Tesco, the UK’s largest retail and grocery chain, is launching an initiative to sell concert tickets without added fees, a first for the company and a move that could instantly make it a force in the country’s ticketing industry.
The plan calls for the retailer to offer tickets to several outdoor shows at venues at horse racing tracks in the UK this summer, as part of a family friendly entertainment package. Prices will start at £12 ($19.72) per ticket and be capped at £33 ($54.22). The tickets will be delivered free of charge, and there will be no other fees tacked onto the purchase.
“We know customers want to buy tickets for live music events but are often faced with unexpected and additional fees,” Rob Salter, Tesco’s entertainment director, said in a statement.
The company reportedly plans to expand its ticket offerings to more concerts/venues in 2012.
Unlike in the U.S. where a single primary ticketing company, usually Ticketmaster, sells tickets for a venue or tour, in the UK, several primary ticketing companies might sell tickets to the same event. So, Tesco’s decision to sell tickets without fees could save fans as much as 25 percent of the face value of the ticket, when fees and shipping costs are included.
Essentially, Tesco is using a similar philosophy that U.S. retail giant Walmart often uses, where the company’s massive scale means it can keep margins low, squeezing its competitors in the process.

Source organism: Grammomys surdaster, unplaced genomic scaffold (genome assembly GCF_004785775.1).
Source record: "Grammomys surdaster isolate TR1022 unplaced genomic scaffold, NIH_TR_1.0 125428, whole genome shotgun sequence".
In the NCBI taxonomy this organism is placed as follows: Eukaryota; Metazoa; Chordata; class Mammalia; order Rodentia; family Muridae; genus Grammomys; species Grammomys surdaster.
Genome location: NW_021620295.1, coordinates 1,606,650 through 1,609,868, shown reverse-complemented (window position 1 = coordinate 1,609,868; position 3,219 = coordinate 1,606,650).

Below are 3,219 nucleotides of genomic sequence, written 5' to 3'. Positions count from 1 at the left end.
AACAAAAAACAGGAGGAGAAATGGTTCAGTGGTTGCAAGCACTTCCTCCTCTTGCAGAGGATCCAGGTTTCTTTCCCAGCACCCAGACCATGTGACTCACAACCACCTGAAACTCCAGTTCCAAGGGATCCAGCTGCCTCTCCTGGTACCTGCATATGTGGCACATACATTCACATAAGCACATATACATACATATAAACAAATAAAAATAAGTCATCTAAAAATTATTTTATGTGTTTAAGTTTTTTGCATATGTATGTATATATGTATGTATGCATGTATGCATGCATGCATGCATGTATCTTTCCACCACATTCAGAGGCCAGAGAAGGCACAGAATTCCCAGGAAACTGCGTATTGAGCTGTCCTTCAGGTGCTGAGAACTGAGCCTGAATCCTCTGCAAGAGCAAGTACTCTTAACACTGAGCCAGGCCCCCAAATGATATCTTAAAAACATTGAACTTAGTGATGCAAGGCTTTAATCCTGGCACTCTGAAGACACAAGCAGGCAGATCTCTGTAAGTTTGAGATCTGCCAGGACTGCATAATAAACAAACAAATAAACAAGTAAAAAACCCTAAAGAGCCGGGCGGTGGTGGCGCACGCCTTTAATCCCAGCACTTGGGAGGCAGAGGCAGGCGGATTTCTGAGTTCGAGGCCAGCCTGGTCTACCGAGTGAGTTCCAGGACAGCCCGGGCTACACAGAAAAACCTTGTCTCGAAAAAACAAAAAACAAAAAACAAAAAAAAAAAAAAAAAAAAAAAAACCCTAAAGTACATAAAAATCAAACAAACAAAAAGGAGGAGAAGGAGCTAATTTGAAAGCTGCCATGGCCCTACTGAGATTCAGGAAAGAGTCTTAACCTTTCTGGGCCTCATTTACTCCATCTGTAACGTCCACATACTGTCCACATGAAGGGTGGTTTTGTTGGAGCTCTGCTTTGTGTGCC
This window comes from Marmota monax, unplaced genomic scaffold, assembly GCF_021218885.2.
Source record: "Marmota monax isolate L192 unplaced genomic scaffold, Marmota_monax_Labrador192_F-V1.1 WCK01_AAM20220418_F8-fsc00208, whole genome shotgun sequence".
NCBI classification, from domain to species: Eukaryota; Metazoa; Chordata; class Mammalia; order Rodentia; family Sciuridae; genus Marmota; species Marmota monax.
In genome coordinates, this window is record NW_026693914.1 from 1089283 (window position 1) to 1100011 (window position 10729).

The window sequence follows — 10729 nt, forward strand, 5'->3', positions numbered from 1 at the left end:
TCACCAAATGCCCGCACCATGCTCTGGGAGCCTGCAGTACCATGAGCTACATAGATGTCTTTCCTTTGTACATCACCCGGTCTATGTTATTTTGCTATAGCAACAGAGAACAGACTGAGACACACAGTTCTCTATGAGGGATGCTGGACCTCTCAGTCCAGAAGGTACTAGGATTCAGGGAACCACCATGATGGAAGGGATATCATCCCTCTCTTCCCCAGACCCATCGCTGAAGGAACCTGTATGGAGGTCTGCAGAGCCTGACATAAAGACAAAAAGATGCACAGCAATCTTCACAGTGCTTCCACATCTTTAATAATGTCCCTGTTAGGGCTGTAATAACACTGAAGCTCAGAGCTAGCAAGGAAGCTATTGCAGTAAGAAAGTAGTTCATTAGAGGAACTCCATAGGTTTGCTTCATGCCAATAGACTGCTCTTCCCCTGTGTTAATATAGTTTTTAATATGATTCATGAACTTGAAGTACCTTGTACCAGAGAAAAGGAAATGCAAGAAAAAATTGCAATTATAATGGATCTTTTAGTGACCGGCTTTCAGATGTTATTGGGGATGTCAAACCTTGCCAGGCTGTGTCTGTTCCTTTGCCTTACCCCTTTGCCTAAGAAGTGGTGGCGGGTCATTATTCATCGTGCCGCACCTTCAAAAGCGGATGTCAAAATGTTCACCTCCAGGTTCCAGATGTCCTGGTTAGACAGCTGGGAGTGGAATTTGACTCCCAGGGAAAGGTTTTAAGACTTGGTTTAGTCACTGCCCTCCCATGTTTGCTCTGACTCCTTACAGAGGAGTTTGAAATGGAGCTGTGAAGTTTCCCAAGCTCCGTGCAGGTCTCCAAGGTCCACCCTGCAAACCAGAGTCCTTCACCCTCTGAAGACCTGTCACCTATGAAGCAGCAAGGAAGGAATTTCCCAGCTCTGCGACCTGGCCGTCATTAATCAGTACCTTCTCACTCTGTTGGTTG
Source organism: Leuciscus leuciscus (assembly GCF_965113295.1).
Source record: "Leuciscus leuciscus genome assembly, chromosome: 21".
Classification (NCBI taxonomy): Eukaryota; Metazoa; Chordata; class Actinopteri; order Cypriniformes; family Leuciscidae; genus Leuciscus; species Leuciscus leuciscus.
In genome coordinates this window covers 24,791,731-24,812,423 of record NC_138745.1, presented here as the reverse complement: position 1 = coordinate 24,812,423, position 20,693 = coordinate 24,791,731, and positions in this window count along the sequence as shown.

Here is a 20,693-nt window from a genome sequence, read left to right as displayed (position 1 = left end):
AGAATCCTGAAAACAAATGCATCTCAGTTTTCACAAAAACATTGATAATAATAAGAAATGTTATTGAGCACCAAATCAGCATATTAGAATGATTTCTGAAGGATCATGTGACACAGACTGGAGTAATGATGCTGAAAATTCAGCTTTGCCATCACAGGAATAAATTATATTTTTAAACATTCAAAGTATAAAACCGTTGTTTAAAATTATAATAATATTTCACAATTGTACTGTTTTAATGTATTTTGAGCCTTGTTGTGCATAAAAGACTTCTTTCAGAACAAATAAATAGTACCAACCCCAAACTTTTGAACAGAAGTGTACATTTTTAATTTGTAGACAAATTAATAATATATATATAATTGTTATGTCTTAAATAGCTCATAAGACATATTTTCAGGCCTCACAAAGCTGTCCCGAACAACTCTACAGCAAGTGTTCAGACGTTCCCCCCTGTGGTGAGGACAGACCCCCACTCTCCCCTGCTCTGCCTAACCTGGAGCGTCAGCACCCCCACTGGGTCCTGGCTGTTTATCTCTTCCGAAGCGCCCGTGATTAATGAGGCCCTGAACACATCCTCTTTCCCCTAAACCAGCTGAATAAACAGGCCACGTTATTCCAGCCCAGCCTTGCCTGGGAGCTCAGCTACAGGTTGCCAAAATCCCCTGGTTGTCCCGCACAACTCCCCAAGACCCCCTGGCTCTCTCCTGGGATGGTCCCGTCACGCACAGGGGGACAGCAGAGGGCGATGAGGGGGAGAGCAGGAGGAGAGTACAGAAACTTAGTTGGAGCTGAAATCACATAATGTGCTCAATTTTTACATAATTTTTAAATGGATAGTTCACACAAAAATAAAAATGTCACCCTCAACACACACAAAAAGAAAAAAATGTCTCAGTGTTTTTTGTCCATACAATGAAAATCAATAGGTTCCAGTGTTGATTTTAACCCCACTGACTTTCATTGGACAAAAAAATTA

Such a move puts pressure on those other ticketing companies to consider either lowering or removing their fees altogether. For example, for James Blunt’s July 15 concert at Newmarket Racecourses, Tesco is selling Grandstand and Paddock level tickets for a flat £29 ($47.53) each, while See Tickets tacks on an additional £2.32 ($3.80) in booking fees and £4.80 ($7.87) in transaction fees for similar Grandstand and Paddock tickets. The fees bring the total cost for the same tickets from See Tickets to £36.12 ($59.20).
Tesco will sell tickets through its Web site, and according to the e-commerce trade association the Interactive Media in Retail Group (IMRG), the company is the UK’s third-largest online retailer, behind only Amazon’s UK site and housewares retailer Argos.
“We wanted an offer that was really simple – one ticket, one price, no hidden costs,” Salter said.